Turn standard roll-off container into a Debris Monster!
Every day demolition contractors endure filthy work conditions. They clean up and haul away heavy construction debris, so construction crews can build beautiful structures.
Demolition contractors are always trying to find equipment that can handle heavy pieces of steel, concrete and dirt material without breaking. A super-solid, heavy-duty roll-off container built to last is one of the most primary pieces of equipment a demolition company relies on. Every piece of debris goes in and out of a roll-off container when it’s moved from the jobsite to the landfill or recycling station.
Where do you get a demolition roll-off container? What features should you look for to identify a roll-off container built to take what a demolition contractor dishes out?
You should start by being familiar with standard roll-off container specifications. Most roll-off manufacturers build roll-off containers strong enough to handle what the majority of their customers need to haul. So the standard specifications fit these type customers. Demolition contractors will need stronger specifications. Here is a list of roll-off container specifications a demolition company should consider changing:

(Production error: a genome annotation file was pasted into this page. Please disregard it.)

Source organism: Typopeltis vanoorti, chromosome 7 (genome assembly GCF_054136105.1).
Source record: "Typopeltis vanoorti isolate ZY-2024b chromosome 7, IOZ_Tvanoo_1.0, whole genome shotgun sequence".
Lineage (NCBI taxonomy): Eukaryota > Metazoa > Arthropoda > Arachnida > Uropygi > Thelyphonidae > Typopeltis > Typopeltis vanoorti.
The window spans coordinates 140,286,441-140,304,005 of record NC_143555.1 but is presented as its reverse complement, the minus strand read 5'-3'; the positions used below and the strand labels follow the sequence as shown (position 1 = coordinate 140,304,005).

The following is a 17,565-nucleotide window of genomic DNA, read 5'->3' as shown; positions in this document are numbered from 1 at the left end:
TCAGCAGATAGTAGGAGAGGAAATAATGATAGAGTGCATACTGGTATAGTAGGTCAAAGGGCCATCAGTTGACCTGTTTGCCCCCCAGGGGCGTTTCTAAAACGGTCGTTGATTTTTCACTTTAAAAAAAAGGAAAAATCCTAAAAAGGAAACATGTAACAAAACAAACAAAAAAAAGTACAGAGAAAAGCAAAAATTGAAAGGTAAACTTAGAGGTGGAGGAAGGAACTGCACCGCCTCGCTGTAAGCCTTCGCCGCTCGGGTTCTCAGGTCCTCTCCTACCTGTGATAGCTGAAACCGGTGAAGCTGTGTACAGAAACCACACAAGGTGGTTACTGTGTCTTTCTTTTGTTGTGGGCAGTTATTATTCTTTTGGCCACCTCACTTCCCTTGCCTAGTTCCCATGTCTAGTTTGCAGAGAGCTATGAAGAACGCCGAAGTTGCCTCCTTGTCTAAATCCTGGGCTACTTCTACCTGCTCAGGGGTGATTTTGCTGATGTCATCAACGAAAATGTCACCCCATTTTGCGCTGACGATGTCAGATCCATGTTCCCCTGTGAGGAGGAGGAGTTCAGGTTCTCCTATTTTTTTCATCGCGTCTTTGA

1. Buy a rectangle style of roll-off container: Rectangles are structurally stronger than a Tub-Style container because they are square, but also because they usually have ridges in the sides and they have reinforcing structural uprights to keep it’s shape.
2. Increase the steel thickness on the sides and floors from 12 or 10 gauge to 7 gauge (3/16” Plate is very similar in steel thickness to 7 gauge steel. Terminology is sometimes used interchangeably, although technically different): If you are dropping large, heavy pieces of concrete and metal material into a container, you will need thicker steel so you roll-off container doesn’t become pitted or pierced.
3. Decrease the amount of space in between the structural uprights. Instead of 24” on center, make it 18”): This will help maintain the roll-off container’s shape when it’s filled with heavy material.
4. Make sure tubing is used on the top banding and not channel: The top of a demolition roll-off container takes a lot of abuse from material being dropped into it. Stronger “tubing,” prevents damage from construction material or even heavy equipment dropping buckets on top of the container’s edges.
5. Put a triangular piece of steel along to top of the container (also known as a Dirt Shredder): Buy adding a triangular piece of steel to the top tubing of your demolition roll-off container, you are sort of adding a steel bumper to the top edges and this will prevent dirt from accumulating on the top edges of the container. Hence the name (dirt shredder).
So by making these changes to the standard specifications of your typical roll-off container, you can create a “Debris Monster.” Most of a roll-off container’s costs is in the steel and the labor. Increasing steel thickness only really increases the steel costs and not the labor, so as you will likely see only a small increase in price over a standard container.
Hambicki’s specializes in building roll-off containers to handle construction and demolition debris. In addition to demolition companies buying their containers from Hambicki’s, roofing and concrete contractors also buy heavy-duty roll-off containers.